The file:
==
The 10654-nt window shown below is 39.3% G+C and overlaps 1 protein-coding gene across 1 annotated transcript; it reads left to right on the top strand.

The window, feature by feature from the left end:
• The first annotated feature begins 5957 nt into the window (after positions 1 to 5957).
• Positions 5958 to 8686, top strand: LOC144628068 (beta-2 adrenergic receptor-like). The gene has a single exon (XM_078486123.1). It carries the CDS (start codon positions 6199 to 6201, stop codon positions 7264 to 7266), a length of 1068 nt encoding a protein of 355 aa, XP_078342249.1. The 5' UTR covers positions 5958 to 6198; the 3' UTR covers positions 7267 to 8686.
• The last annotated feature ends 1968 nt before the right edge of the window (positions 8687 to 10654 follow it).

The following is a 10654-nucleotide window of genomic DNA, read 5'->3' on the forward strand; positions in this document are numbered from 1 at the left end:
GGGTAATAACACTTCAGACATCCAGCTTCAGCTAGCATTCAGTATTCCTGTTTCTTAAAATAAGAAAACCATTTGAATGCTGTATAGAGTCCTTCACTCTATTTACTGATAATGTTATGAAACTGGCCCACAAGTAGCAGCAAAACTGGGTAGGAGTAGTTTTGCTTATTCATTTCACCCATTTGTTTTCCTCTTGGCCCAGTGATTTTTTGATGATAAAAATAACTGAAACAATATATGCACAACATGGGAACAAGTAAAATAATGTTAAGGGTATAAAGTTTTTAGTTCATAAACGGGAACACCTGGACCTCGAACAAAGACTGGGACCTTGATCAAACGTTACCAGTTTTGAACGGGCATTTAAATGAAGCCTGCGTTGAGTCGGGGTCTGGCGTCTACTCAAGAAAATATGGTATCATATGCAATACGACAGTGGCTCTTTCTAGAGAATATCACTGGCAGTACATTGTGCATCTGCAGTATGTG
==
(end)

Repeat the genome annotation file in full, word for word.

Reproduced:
The 10654-nt window shown below is 39.3% G+C and overlaps 1 protein-coding gene across 1 annotated transcript; it reads left to right on the top strand.

The window, feature by feature from the left end:
• The first annotated feature begins 5957 nt into the window (after positions 1 to 5957).
• Positions 5958 to 8686, top strand: LOC144628068 (beta-2 adrenergic receptor-like). The gene has a single exon (XM_078486123.1). It carries the CDS (start codon positions 6199 to 6201, stop codon positions 7264 to 7266), a length of 1068 nt encoding a protein of 355 aa, XP_078342249.1. The 5' UTR covers positions 5958 to 6198; the 3' UTR covers positions 7267 to 8686.
• The last annotated feature ends 1968 nt before the right edge of the window (positions 8687 to 10654 follow it).

The following is a 10654-nucleotide window of genomic DNA, read 5'->3' on the forward strand; positions in this document are numbered from 1 at the left end:
GGGTAATAACACTTCAGACATCCAGCTTCAGCTAGCATTCAGTATTCCTGTTTCTTAAAATAAGAAAACCATTTGAATGCTGTATAGAGTCCTTCACTCTATTTACTGATAATGTTATGAAACTGGCCCACAAGTAGCAGCAAAACTGGGTAGGAGTAGTTTTGCTTATTCATTTCACCCATTTGTTTTCCTCTTGGCCCAGTGATTTTTTGATGATAAAAATAACTGAAACAATATATGCACAACATGGGAACAAGTAAAATAATGTTAAGGGTATAAAGTTTTTAGTTCATAAACGGGAACACCTGGACCTCGAACAAAGACTGGGACCTTGATCAAACGTTACCAGTTTTGAACGGGCATTTAAATGAAGCCTGCGTTGAGTCGGGGTCTGGCGTCTACTCAAGAAAATATGGTATCATATGCAATACGACAGTGGCTCTTTCTAGAGAATATCACTGGCAGTACATTGTGCATCTGCAGTATGTG